Minimum wage, family leave and job training on legislative agenda

January 6, 2019

In the legislative session that begins Wednesday, the General Assembly will look for ways to close a projected 10.10 an hour that went into effect on Jan. 1, 2017, remains the same in 2019. But minimum wage increased last week from 12 in Massachusetts and from 10.50 in Rhode Island.

It is partially with an eye on neighboring states that many legislators here are looking to increase Connecticut’s minimum wage this legislative session. Rep. Joe de la Cruz, D-Groton, talked about his passion for the issue at a town hall meeting Thursday evening in Groton, and it’s a priority for the Progressive Caucus.

East Haven Rep. James Albis, co-chair of the caucus, said they put forward a bill that would get to a 15 minimum wage.

Sen. Paul Formica, R-East Lyme, acknowledges of Democrats, “They have a large majority, so anything they want ultimately will pass.” But he would like to see minimum wage increases tied to an index.

Paid family leave

Albis said that the paid family leave bill being submitted is similar to bills that passed out of the Labor and Finance committees last year but stalled on the floor of the House and Senate. The bill introduced last session would have required all private-sector employees to contribute a small portion of their paychecks to a fund to pay for the program, which would have allowed for 12 weeks of paid leave, he said.

Albis noted that new legislators Rep. Kara Rochelle, D-Derby, and Sen. Julie Kushner, D-Danbury, campaigned with paid family leave at the core of their platforms.

The Women & Girls Committee also has recommended a paid family leave program.

Marijuana legalization

Rep. Steve Stafstrom, D-Bridgeport, said of marijuana legalization, “I think it’ll certainly be a key issue as we enter into this session. Certainly the landscape from when we considered this bill a year ago has changed.”

Forbes named Connecticut as one of nine states most likely to legalize marijuana this year.

Albis wants to start with looking specifically at marijuana-only dispensaries, and he wants to make sure a portion of revenue goes to substance abuse prevention and a campaign to reduce distracted driving and driving under the influence.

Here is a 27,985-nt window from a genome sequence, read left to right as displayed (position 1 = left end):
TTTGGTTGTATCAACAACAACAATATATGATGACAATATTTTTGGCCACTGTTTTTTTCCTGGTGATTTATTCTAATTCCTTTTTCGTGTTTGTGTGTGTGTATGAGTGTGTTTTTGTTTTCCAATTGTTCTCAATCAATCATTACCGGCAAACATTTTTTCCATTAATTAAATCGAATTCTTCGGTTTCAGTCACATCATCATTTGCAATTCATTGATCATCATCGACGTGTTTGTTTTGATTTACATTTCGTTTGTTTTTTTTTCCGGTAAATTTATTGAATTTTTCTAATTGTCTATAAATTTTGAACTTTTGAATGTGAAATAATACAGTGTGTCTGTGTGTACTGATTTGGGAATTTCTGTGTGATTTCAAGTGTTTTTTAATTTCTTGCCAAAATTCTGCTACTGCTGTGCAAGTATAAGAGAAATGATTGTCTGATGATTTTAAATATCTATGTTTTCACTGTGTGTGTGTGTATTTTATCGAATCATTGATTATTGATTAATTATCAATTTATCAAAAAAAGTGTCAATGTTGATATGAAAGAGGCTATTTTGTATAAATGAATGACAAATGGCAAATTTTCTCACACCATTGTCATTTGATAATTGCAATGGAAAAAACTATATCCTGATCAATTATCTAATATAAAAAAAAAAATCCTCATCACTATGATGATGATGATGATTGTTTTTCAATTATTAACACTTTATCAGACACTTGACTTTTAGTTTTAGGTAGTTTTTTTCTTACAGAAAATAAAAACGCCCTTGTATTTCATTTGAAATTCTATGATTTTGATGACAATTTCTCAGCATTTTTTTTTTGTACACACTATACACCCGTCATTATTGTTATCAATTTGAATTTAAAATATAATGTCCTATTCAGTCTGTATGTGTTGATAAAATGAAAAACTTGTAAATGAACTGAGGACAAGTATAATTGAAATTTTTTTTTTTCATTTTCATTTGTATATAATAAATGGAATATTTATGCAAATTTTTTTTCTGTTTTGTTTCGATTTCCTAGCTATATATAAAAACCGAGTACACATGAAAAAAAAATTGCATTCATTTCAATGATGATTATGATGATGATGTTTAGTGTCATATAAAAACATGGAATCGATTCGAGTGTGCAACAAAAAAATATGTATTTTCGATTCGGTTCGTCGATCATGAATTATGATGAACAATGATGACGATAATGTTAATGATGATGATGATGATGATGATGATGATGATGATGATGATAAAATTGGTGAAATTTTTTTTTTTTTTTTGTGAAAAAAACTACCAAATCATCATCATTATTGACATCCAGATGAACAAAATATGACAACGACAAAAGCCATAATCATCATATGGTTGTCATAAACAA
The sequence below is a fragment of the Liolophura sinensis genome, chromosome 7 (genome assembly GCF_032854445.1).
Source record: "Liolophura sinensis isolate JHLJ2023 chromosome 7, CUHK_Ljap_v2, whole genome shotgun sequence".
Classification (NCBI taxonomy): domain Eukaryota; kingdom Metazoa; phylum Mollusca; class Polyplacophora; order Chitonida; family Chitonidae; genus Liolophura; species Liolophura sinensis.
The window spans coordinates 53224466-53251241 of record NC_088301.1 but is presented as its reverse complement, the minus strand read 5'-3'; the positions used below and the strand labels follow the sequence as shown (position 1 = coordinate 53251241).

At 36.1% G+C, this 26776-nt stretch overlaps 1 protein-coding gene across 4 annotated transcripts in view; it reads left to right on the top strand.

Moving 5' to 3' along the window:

The Connecticut Department of Labor’s Division of Occupational Safety and Health is holding a breakfast roundtable on Jan. 15 about marijuana and opioid use in the workplace.

“With the legalization of marijuana in neighboring states, and possibly in Connecticut, the business environment at worksites can potentially become more complex,” organizer John Able said in a recent news release.

In his campaign, Lamont expressed support for marijuana legalization.

Job training

Just days after being elected governor, Lamont paid a visit to New London, the first stop on an economic development tour. While here, he met with leadership at Electric Boat, which is on a growth spurt due to an uptick in submarine production that continues to receive congressional support.

Lamont has vowed to prioritize job training programs, and has talked about better pairing educational institutions and employers to train people for job opportunities in the state. Southeastern Connecticut has done this successfully with the Manufacturing Pipeline Initiative, which provides training in a variety of trade and design disciplines for work at EB and other manufacturers. There’s been talk of emulating the program in other parts of the state.

There’s likely to be proposals in the General Assembly to increase funding for job training programs. State Sen. Cathy Osten, a Democrat from Sprague, said she intends to introduce legislation to increase the number of spots at the technical high schools. Osten said she doesn’t envision a big spending package for EB like the 13.5 million annually. The legislature cut that in half last year.

“We can’t compete with Rhode Island and Massachusetts if we can’t build up our ports and support maritime industries. We’ll work to build bipartisan support to restore our lost funding,” said Scott Bates, chairman of the port authority’s board.

State bond funding is the main way the port authority pays for infrastructure projects such as upgrades to State Pier in New London, which the state owns, and dredging around the state. Projects at the state’s small to mid-size harbors are paid for out of a separate 400,000 in fiscal years 2017 and 2018 for the port authority. Bates said the port authority would be interested in talking to the Lamont administration about decreasing that, as long as the bond authorization is restored.

Through ownership of the State Pier, the port authority gets 6.75 percent of the assessable revenue generated from New London’s deepwater port. That’s amounted to about $500,000 in recent years. Bates has said that he hopes in five years the port authority no longer will need annual funding from the state.



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